School District Evaluations: Basic Information

Submitted by Tim on Tue, 07/17/2012 - 02:50 PM

In theory, every child with special needs must be evaluated by an expert so that the school district will know the precise extent of the child’s needs and receive some guidance from the expert in effective strategies to educate the child. Like any medical intervention on your child, you generally must authorize the evaluation or it does not happen. In practice, the evaluation process can be very aggravating for parents. Here is some basic background on the legal issues in trying to get out of the evaluation process under the Individuals with Disabilities Education Act:

The school district is obligated to evaluate a child to determine eligibility for special needs. Unless the school district has different timing rules, the evaluation must generally occur within 60 days of the request.(1)  The district must seek your consent for this evaluation.(2) You are legally authorized to withhold or condition your consent, perhaps because you think that the proposed evaluation is not targeted at your child’s problems. But the school district is not obligated to accept your conditions. If the school district treats your response to its request for consent as a refusal to consent, the district might seek an administrative determination that it may evaluate without your consent – essentially take you to court before an administrative law judge for the judge to decide if your refusal was appropriate.(3)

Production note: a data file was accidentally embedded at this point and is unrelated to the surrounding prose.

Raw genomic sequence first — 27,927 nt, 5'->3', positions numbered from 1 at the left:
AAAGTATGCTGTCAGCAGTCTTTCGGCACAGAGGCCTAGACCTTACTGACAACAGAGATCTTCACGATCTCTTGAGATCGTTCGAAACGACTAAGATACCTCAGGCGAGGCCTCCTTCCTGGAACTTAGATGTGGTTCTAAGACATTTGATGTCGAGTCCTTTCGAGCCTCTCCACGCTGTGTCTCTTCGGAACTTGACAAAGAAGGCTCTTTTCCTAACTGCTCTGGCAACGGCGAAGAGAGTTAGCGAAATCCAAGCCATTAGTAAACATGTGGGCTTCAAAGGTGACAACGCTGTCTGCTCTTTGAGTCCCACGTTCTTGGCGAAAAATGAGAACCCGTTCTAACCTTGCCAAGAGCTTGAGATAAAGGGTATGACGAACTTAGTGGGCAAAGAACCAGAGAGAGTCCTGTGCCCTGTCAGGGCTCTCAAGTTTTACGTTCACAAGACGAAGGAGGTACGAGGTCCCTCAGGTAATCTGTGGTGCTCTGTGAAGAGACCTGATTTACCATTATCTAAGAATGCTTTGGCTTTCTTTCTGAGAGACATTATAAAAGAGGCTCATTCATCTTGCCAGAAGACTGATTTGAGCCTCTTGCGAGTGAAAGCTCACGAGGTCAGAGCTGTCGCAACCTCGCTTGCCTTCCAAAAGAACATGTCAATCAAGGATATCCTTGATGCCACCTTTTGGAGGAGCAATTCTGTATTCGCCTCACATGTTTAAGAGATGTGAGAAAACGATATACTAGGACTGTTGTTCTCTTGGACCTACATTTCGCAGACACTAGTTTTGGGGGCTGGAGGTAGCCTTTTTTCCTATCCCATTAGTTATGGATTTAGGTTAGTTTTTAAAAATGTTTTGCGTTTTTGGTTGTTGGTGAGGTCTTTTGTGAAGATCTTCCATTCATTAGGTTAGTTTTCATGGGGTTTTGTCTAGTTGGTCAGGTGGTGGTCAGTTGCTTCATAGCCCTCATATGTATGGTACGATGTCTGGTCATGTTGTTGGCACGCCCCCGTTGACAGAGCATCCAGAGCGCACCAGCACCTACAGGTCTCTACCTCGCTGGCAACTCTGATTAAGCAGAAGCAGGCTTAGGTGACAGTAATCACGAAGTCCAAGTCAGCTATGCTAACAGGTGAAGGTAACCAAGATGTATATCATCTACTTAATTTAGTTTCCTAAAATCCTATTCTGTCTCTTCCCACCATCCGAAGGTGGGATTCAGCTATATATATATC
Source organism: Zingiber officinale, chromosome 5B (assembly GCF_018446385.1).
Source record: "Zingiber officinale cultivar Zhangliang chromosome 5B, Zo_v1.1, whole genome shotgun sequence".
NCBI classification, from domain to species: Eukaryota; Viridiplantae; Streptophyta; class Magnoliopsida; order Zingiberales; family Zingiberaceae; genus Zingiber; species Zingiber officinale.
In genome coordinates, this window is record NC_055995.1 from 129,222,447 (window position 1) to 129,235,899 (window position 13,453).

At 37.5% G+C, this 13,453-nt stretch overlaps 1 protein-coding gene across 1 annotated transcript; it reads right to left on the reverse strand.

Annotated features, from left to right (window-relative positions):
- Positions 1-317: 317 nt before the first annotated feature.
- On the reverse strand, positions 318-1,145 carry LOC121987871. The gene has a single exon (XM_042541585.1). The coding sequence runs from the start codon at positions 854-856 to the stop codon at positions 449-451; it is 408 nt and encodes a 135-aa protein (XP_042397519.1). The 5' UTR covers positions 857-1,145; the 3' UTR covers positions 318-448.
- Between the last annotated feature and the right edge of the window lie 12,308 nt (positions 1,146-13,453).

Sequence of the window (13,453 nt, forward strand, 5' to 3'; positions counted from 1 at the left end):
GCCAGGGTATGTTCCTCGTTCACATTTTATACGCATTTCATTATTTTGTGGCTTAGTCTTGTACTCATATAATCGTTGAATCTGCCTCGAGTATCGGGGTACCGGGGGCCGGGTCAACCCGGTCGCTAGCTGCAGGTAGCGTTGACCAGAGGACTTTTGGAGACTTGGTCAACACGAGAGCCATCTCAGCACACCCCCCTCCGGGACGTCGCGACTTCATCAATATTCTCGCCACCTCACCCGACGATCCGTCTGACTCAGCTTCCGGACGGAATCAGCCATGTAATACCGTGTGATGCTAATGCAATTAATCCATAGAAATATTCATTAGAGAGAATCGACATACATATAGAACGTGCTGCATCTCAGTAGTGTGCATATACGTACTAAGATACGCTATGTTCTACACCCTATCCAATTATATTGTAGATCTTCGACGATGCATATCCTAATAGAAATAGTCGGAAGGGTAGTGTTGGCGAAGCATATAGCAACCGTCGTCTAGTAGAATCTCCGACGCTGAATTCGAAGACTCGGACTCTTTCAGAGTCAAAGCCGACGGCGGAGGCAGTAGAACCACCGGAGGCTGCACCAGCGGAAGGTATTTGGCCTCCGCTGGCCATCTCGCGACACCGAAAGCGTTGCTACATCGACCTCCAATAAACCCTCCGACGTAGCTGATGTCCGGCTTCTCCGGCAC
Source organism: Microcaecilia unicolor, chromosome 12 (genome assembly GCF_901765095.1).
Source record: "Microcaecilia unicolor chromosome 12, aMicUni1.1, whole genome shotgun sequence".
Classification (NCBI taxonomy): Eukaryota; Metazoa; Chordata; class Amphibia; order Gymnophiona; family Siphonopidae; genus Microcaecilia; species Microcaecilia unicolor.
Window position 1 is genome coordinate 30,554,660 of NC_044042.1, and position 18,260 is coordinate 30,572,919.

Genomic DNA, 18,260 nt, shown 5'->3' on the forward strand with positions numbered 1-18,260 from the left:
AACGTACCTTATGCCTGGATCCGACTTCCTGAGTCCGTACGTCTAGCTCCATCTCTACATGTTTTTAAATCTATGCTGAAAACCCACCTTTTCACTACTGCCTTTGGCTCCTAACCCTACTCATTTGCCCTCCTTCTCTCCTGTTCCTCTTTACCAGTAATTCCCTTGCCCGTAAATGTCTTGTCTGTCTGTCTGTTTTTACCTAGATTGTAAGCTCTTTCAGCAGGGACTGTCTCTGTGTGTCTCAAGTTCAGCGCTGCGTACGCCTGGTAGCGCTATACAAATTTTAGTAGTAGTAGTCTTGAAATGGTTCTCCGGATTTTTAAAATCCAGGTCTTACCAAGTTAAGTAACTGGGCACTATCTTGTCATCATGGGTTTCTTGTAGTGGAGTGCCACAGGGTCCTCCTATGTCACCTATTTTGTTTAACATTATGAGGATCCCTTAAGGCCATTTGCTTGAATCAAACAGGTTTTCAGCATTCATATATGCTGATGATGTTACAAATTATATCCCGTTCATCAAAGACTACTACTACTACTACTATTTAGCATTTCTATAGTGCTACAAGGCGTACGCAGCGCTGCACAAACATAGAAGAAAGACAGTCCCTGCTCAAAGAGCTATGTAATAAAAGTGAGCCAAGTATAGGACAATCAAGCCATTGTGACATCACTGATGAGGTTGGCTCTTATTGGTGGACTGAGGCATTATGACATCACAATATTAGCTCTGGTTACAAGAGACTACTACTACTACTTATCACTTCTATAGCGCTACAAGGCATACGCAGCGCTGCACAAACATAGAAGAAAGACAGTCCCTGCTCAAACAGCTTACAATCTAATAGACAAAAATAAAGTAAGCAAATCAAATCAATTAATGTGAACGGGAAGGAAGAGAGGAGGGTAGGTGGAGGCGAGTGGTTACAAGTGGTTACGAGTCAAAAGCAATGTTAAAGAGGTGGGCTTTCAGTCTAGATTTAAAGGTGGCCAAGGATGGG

Re-evaluations can occur whenever the situation warrants, including when you request a re-evaluation.(4) But this requested evaluation is different than your right to an independent evaluation at public expense. In terms of timing, the evaluations cannot occur more frequently than once a year, nor less frequently than once every three years, unless you and the school district agree otherwise.(5)

Thus, every third year, the IEP meeting will be particularly long, as the school district creates a record that it complied with the re-evaluation requirements. As I noted, you and the district can agree that the re-evaluation process can be skipped, but that means you are relying on the conclusions and guidance that is three years out of date. But if you withhold consent, some cases suggest that the school district would have the same options it had in dealing with withheld consent on an initial evaluation.



(1) 20 U.S.C. § 1414(a)(1)(C)

(2) § 1414(a)(1)(D)(i)

(3) § 1414(a)(1)(D)(ii)(I)

(4) § 1414(a)(2)(A)

(5) § 1414(a)(2)(B)

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